Annual Meeting

Citing 1st Amendment rights of students, ABA House passes resolution against book bans

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Racks of banned books

Books that have been subject to bans were on display in July at a Banned Bookmobile event in Chicago. (Photo by Alexandra Buxbaum/Sipa USA via AP Images)

The House of Delegates opposed attempts to ban books in public education, public libraries or public school libraries on Monday at the ABA Annual Meeting in Denver.

Resolution 515, sponsored by the Section of Civil Rights and Social Justice, targets legislation or policies that violate the First Amendment rights of students and educators. It passed unanimously.

The first half of 2022-23 school year saw a 28% increase in school book bans compared with the prior six months, with nearly a third occurring in Florida, Missouri and Utah, according to PEN America. Stories written about people of color and LGBTQ+ individuals are overwhelmingly targeted, according to the writers’ organization that focuses on free speech and free press issues.

According to the American Library Association, 2,571 books maintained by school or community libraries were temporarily or permanently removed in 2022, a 38% increase from 2021.

Delegates underscored that book bans deprive diverse students access to books that represent them, prevent teaching of complete and historically accurate information, and prohibit materials needed for the health and safety of at-risk children.

“The First Amendment is first because it is the cardinal constitutional value: woven into the fabric of our founding charter, embedded in our national character. … It is the right protective of all other rights, the prerequisite for a functioning democracy,” said Robert Weiner, a delegate representing Washington, D.C., as he introduced the resolution.

He added that the resolution preserves the right of parents to choose what their own children read, but it denies them the right to determine what other children can read. Additionally, the resolution explicitly does not limit a librarian’s or teacher’s abilities to choose how to best use their libraries’ resources.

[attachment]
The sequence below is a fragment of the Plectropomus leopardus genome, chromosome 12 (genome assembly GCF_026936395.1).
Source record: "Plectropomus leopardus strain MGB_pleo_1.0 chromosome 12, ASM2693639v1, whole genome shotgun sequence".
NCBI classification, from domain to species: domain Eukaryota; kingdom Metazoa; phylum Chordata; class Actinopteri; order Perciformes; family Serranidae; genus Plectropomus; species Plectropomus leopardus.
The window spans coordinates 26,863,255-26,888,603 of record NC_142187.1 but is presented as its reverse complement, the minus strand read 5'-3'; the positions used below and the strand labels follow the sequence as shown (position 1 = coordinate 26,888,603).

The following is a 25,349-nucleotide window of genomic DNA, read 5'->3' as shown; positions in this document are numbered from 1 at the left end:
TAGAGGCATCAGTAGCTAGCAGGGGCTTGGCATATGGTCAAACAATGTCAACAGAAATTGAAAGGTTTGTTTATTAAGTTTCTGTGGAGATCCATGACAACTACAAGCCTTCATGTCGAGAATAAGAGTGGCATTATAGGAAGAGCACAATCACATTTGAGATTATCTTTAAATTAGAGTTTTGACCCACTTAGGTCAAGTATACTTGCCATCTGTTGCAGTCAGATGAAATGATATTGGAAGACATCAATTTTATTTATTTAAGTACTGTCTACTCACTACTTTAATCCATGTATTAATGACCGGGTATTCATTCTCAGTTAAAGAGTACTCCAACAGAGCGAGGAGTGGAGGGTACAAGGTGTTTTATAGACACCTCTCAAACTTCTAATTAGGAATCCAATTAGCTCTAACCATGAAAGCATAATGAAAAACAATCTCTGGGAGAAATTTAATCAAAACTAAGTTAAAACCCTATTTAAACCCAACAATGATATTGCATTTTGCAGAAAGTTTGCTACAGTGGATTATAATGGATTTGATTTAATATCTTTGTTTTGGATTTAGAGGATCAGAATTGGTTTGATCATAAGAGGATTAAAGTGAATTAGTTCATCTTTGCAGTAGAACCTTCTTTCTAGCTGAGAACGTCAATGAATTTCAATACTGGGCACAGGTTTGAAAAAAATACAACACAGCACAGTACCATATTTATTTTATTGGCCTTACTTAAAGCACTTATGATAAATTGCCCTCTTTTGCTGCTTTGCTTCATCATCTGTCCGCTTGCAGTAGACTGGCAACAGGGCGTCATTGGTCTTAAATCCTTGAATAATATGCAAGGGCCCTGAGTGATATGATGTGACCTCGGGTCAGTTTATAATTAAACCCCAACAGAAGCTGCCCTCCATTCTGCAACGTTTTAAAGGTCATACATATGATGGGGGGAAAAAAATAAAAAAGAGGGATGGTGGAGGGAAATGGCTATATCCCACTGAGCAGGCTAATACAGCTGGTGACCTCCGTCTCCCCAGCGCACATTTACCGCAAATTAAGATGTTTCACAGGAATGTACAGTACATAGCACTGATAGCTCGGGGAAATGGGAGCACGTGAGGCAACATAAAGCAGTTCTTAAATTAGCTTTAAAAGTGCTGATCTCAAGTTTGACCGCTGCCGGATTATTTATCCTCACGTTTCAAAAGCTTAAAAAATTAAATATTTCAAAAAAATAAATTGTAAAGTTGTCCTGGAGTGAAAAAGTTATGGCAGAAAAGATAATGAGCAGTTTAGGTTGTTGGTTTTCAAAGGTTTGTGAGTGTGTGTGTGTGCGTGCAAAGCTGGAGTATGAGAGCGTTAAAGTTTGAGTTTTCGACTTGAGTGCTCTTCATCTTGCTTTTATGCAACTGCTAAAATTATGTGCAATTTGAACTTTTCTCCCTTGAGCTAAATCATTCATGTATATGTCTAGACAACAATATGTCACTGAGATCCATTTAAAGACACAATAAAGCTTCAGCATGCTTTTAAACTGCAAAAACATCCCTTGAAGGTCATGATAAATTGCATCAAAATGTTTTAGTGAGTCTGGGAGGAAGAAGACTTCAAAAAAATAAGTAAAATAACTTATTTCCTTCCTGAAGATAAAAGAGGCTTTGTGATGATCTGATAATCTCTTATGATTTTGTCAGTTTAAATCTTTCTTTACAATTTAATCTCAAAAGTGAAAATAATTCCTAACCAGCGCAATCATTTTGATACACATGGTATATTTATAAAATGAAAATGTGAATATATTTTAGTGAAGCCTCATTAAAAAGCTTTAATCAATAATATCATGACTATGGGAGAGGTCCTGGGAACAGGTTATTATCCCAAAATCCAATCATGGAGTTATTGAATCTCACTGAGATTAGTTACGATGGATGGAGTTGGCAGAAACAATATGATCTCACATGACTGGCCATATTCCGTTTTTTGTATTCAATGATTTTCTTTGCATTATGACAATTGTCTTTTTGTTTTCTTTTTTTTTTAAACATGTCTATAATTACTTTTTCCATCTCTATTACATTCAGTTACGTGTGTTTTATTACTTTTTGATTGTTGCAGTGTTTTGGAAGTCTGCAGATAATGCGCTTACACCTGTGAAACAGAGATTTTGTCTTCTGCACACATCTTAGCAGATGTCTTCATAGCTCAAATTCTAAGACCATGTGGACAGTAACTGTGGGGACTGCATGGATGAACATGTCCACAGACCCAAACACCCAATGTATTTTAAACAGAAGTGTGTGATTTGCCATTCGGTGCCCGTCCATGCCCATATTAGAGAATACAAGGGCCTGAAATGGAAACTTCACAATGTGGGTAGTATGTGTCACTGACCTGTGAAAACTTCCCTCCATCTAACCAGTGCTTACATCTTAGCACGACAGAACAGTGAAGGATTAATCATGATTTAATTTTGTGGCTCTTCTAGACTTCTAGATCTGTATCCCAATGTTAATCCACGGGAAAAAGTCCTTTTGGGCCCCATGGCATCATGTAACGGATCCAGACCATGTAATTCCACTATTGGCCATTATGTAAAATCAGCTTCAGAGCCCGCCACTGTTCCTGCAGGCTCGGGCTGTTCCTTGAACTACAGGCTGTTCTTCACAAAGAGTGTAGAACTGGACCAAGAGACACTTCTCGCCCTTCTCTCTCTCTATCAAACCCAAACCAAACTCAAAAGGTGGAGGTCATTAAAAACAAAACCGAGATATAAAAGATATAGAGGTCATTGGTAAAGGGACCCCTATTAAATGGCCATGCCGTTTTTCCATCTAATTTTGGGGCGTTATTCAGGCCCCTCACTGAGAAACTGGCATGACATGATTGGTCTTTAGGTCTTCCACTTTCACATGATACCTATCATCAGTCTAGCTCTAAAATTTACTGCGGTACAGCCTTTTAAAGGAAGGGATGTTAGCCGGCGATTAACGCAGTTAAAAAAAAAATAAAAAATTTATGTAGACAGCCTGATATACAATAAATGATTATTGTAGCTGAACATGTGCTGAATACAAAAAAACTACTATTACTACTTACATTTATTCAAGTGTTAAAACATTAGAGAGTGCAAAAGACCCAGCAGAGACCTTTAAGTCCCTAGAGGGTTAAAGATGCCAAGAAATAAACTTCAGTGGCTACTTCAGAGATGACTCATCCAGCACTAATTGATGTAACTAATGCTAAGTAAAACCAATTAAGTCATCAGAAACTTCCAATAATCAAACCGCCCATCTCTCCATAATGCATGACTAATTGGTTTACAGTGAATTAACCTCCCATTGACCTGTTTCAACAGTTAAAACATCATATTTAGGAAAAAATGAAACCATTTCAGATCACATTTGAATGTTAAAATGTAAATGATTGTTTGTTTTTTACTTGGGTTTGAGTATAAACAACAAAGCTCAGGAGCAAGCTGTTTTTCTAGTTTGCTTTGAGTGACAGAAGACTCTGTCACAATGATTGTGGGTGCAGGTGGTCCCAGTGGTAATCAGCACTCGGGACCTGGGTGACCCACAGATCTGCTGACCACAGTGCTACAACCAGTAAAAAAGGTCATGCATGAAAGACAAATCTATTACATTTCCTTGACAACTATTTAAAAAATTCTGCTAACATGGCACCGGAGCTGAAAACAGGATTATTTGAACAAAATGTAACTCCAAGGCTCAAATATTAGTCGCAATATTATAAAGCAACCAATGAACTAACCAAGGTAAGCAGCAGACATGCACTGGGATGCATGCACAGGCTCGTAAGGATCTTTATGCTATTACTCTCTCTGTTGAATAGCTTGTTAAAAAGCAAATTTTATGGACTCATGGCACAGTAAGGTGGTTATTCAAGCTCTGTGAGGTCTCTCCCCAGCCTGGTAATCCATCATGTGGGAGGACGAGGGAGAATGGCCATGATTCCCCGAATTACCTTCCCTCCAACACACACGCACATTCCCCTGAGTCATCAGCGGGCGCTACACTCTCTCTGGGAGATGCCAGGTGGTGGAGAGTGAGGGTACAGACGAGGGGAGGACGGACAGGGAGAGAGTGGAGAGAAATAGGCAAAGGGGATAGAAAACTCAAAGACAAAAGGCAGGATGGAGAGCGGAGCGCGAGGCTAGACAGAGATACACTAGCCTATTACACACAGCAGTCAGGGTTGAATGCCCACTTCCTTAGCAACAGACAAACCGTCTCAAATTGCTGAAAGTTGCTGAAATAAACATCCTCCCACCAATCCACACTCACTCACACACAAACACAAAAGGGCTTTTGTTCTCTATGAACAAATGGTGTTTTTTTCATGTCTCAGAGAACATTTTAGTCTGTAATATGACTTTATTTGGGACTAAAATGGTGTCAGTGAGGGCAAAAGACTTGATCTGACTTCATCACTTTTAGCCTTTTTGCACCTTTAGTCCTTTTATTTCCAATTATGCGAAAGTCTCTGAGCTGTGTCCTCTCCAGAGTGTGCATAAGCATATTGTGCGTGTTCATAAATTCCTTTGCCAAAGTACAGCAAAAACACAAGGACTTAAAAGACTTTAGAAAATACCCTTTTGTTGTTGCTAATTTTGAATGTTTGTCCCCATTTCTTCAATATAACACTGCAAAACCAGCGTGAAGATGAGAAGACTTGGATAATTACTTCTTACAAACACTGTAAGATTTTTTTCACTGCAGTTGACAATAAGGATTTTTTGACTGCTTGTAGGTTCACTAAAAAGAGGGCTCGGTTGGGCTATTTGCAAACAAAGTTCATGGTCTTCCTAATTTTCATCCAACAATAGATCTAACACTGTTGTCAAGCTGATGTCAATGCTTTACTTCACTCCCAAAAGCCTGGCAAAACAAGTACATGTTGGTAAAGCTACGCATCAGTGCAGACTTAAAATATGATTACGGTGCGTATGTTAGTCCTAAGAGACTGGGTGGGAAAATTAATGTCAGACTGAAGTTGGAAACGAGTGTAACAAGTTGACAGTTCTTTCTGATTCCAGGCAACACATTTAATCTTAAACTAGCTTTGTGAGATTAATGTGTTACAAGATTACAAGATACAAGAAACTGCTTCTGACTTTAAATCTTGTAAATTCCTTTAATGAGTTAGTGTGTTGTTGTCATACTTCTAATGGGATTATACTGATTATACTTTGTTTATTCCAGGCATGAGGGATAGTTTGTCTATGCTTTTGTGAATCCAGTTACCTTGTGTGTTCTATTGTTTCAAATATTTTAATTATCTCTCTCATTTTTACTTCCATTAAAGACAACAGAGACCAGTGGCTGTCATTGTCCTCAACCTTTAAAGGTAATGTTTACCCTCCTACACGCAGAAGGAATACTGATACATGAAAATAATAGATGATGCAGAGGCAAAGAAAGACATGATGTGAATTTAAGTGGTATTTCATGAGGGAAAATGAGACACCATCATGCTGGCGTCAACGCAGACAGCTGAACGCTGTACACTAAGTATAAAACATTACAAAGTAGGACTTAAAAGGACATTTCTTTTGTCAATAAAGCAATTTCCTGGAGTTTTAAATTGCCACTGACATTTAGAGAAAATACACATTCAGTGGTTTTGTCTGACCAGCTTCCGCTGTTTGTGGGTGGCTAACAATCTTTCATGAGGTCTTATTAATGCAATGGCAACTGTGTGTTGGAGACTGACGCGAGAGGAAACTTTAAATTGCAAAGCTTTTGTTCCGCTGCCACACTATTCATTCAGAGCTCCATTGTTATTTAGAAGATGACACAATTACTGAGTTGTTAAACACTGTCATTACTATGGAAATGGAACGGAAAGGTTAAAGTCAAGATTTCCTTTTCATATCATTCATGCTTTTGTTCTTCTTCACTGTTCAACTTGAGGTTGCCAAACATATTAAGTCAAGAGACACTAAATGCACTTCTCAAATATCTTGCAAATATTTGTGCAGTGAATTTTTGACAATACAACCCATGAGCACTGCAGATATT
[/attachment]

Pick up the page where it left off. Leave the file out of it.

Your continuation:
Follow along with the ABA Journal’s coverage of the 2023 ABA Annual Meeting here.

Juan Thomas, a delegate from Illinois who represents the Illinois State Bar Association, spoke in support of the resolution. “I ask what is more uncomfortable—being brutally killed for being gay or having to read When We Rise,” he said. “I believe our children are resilient when they learn the truth. I trust they will do and become what we all hope for—critical thinkers.”

Around the country, book bans continue to make headlines. In late July, U.S. District Judge Timothy Brooks in Arkansas issued a temporary injunction blocking two provisions of Act 372, a state law making it a misdemeanor for librarians and booksellers to provide minors with materials deemed “harmful.”

Meanwhile, in June, Illinois became the first state to outlaw book bans.

The Standing Committee on Public Education, the Coalition on Racial and Ethnic Justice, the Commission on Hispanic Legal Rights and Responsibilities, the Commission on Sexual Orientation and Gender Identity and the Council for Diversity in the Educational Pipeline co-sponsored the resolution.

See also: “Illinois uses grant money to encourage libraries not to ban books; law touted as first of its kind”

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